Tag Archives: Right Click Capital

Hipages acquires Startlocal

Commentary

Sydney-based hipages, Australia’s leading marketplace for tradies, has acquired business directory StartLocal for an undisclosed amount. Startlocal was founded in 2008 and has previously received an undisclosed amount of funding from venture capital firm Right Click Capital. StartLocal has a database of over 180,000 local businesses and 600,000 monthly visitors, all of which will be added to hipages. According to hipages, the integration is good fit with its existing platform and gives the company “an opportunity to expand into other fields in the future.” The acquisition aims to further strengthen hipages’ leadership in Australia’s booming on-demand market.

You can read about the acquisition here.

Australia’s innovation agenda

Commentary
Open data could just be the future of Australia. Prime Minister Malcolm Turnbull’s office has announced a collaboration with Australian incubator Pollenizer and Right Click Capital to launch DataStart – a public-private open data initiative to support data-driven innovation in Australia. According to a report published by PwC, data-driven innovation has added an estimated $67 billion in new value to the Australian economy in 2013. It was also estimated that the Australian tech startup sector has the potential to contribute over $100 billion (4% of GDP) to the Australian economy by 2033. The DataStart program is a national campaign that aims to find, incubate and accelerate innovative business ideas that leverage openly available data from the Australian Government. The program will initially give 20 startups a chance to present their ideas to a panel of judges from government, industry and investment organisations in a showcase event on 18 January 2016. The successful startup will be incubated from concept to delivery as part of the nine-month Pollenizer Success Core Program and will be offered seed capital investment from Right Click Capital and Pollenizer Ventures.

Netccentric delivers successful IPO

Commentary

Netccentric enjoyed a successful debut on the Australian Securities Exchange (ASX) yesterday. The shares in the Singapore-based digital media company gained 15% in value on the first day of trading and closed at 23 cents or three cents higher than their issue price. From an initial minimum target of A$7.5 million, the company raised A$12.5 million. Founded in 2006 by Timothy Tiah and Cheo Ming Shen, Netccentric is the company behind blogging pioneer Nuffnang, as well as ChurpChurp, Reelity.tv, Ripplewerkz and Dayre. In 2014, the company hit over A$11 million in revenue and enjoyed a 400% rise in profits compared to 2013. The money raised from the IPO is actually the company’s first external capital and will be used to expand the business specifically in Asia and invest in new product development.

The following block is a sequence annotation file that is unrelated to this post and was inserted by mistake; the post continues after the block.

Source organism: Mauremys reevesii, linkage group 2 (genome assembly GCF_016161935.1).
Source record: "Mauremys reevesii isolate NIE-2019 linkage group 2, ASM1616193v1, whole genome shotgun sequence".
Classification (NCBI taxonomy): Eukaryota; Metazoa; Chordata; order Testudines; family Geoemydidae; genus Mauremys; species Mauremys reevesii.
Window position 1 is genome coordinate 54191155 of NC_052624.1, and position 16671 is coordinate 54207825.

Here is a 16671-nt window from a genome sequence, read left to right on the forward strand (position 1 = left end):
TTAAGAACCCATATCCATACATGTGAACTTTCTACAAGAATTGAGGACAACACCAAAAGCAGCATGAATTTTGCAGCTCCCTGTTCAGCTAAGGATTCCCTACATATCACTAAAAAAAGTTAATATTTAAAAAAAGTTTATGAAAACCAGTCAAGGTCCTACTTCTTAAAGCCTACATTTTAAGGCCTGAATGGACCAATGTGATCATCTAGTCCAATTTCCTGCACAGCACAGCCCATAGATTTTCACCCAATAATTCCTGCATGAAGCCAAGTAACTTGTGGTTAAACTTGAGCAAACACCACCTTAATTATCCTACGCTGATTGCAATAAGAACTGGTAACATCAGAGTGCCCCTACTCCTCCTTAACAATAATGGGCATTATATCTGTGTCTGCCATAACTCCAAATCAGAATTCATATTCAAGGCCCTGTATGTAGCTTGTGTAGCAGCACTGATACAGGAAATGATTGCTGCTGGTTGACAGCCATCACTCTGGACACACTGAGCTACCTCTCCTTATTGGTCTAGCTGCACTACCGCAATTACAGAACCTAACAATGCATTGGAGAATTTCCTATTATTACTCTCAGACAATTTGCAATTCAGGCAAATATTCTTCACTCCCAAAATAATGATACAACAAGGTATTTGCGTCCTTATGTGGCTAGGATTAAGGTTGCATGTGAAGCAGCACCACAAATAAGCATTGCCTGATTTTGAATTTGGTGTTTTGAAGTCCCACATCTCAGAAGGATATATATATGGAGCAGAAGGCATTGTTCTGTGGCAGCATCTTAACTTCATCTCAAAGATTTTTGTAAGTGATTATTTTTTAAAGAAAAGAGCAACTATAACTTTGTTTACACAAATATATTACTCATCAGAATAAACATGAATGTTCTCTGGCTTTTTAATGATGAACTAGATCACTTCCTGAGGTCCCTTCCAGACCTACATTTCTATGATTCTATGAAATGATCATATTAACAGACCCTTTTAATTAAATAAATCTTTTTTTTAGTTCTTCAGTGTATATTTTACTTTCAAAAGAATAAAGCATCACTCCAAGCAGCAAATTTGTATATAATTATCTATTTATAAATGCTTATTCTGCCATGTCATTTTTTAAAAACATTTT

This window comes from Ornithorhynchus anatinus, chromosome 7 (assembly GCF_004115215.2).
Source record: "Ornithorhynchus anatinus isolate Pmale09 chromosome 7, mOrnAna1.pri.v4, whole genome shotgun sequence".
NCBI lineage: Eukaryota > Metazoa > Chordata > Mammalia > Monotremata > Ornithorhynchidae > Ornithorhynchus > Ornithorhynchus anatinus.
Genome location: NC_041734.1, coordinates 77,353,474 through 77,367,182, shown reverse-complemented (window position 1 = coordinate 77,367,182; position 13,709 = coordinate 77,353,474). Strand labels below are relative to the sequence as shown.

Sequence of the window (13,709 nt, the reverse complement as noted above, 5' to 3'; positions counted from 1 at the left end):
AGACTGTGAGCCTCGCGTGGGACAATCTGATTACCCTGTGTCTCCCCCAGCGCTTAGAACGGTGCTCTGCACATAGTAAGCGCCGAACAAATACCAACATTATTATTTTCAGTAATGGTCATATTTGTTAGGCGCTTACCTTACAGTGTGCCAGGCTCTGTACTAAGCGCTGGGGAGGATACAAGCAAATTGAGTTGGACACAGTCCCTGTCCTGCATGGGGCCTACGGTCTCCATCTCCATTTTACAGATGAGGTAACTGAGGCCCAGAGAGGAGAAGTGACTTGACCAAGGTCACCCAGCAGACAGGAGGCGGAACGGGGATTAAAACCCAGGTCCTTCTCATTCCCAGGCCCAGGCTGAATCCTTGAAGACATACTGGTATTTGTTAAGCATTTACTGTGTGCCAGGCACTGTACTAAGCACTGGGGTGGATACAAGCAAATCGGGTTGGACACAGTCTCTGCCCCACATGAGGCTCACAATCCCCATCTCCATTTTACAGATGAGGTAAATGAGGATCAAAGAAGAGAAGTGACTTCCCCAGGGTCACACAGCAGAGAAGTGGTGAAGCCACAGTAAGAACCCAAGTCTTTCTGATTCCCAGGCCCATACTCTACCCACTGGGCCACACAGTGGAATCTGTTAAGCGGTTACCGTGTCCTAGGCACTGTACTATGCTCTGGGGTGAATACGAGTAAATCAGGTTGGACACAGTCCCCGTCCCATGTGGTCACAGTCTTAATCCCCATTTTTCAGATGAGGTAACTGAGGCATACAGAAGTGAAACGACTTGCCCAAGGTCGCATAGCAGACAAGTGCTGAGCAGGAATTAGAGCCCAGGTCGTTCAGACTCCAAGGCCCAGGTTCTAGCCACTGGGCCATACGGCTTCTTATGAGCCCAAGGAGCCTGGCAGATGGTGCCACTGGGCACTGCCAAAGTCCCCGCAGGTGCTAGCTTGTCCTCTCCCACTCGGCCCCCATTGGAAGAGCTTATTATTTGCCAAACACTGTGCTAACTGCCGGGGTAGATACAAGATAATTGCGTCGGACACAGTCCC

Right Click Capital acted as the corporate advisor on the Netccentric (ASX:NCL) IPO.

Australian companies continue to attract investment

Commentary

Australian companies continue to attract investment

Australian technology companies are continuing to raise funds in 2014 with hipages Group the latest company this week to join the likes of Campaign Monitor, Siteminder, SmartSparrow and SocietyOne in raising capital from industry and professional investors. hipages are aiming to take the stress out of finding a trusted tradie in Australia. The Australian building and home improvement market generates over $96bn of revenue a year spread across ~240,000 trades businesses in Australia, and hipages look set to continue to disrupt a large and growing market. The $6m capital injection came from Right Click Capital, Ellerston Capital, Australian Ethical Investment, KTM Capital, and Baillieu Holst as hipages plan to scale their network of 500,000 consumers and over 40,000 registered tradies.

Australian companies are continuing to innovate at a rate of knots, attracting the interest of global markets, investors and strategics, making it the seventh largest country by deal value in Internet DealBook’s 2013 Annual Report. How long will it be until we see the next billion dollar Australian tech exit?